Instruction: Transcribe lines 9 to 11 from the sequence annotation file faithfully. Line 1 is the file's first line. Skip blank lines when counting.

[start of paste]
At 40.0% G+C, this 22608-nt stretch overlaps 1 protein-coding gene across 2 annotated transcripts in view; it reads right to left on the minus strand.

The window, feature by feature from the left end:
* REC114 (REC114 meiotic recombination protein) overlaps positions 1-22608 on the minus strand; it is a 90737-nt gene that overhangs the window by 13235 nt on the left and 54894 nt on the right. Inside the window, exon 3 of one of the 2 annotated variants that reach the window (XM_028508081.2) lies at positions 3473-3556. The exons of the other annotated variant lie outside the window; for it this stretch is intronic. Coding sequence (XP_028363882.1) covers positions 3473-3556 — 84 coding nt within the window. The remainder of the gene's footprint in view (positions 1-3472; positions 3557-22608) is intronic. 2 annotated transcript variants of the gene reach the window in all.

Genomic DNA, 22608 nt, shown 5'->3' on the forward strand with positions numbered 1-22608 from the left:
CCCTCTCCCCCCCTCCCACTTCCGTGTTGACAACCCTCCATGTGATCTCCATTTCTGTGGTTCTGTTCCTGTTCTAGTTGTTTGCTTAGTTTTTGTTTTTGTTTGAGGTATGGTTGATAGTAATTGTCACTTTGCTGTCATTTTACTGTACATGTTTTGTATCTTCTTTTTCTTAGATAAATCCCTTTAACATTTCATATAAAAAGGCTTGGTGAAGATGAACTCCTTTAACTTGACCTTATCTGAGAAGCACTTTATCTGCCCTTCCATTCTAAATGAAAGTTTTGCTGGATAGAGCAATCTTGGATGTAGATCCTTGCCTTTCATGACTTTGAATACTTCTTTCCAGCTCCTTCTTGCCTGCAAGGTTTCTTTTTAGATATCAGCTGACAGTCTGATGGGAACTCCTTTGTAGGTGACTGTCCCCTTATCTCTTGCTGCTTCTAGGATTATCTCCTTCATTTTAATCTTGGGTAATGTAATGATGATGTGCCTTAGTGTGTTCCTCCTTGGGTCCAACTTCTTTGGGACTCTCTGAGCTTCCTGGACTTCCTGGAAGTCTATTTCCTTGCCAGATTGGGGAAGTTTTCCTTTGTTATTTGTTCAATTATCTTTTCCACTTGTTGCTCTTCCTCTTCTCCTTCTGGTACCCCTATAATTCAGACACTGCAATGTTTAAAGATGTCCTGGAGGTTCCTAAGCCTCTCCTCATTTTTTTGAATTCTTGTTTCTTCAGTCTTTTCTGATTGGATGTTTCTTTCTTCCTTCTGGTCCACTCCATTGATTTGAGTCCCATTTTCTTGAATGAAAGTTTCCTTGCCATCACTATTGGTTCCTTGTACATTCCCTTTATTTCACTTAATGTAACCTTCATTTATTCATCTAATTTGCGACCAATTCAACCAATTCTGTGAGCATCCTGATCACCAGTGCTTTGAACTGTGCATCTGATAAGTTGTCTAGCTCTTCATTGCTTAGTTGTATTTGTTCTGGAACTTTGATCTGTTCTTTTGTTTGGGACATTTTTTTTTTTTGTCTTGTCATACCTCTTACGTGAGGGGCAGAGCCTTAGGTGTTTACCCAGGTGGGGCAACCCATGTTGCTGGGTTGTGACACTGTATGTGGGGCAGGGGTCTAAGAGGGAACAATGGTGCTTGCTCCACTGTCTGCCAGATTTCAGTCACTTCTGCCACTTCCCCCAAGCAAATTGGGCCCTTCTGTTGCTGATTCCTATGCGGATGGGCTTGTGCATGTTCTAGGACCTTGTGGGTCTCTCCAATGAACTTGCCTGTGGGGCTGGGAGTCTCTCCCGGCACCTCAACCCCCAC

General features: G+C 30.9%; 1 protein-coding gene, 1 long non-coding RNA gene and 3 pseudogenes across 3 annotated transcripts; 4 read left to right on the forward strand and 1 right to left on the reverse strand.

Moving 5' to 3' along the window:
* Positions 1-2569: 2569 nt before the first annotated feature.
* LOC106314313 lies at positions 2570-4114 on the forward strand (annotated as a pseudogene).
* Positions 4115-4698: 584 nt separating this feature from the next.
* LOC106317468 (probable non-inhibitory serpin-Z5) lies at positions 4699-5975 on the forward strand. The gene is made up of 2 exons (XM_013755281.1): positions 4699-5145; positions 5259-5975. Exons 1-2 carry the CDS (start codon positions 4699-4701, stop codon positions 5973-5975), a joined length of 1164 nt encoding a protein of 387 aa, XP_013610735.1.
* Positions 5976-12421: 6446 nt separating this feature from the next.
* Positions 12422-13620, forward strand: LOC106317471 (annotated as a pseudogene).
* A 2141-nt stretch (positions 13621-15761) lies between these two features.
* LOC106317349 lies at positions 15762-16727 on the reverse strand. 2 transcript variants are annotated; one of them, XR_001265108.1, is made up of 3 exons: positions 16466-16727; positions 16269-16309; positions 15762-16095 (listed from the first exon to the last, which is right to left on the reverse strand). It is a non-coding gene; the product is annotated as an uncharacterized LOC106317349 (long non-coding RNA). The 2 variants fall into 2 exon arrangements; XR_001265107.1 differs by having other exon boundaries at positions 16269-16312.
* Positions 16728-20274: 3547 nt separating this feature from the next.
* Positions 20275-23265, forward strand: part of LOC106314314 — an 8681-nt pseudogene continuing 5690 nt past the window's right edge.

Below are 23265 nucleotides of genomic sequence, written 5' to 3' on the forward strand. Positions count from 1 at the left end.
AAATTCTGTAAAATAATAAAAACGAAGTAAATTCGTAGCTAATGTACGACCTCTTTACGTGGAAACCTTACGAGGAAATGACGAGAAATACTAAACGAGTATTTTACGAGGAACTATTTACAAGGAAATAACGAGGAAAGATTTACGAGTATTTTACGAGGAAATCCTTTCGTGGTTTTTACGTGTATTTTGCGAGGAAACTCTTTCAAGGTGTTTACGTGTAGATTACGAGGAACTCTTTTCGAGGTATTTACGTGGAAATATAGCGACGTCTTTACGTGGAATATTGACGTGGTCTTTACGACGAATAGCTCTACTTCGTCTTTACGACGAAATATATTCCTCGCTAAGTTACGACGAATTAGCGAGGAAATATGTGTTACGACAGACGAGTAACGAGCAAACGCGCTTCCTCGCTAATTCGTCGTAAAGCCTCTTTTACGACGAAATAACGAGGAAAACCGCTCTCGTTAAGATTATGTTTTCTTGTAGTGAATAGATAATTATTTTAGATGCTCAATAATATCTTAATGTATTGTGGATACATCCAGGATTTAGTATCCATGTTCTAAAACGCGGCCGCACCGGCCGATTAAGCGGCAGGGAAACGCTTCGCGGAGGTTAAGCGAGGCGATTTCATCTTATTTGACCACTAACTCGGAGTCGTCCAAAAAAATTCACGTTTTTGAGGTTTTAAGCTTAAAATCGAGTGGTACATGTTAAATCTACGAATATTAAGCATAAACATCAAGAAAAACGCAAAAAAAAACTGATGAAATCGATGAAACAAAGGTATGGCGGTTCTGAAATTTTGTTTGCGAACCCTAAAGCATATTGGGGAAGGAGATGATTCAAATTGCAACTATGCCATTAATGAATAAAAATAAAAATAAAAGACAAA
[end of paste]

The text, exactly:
* LOC106314313 lies at positions 2570-4114 on the forward strand (annotated as a pseudogene).
* Positions 4115-4698: 584 nt separating this feature from the next.
* LOC106317468 (probable non-inhibitory serpin-Z5) lies at positions 4699-5975 on the forward strand. The gene is made up of 2 exons (XM_013755281.1): positions 4699-5145; positions 5259-5975. Exons 1-2 carry the CDS (start codon positions 4699-4701, stop codon positions 5973-5975), a joined length of 1164 nt encoding a protein of 387 aa, XP_013610735.1.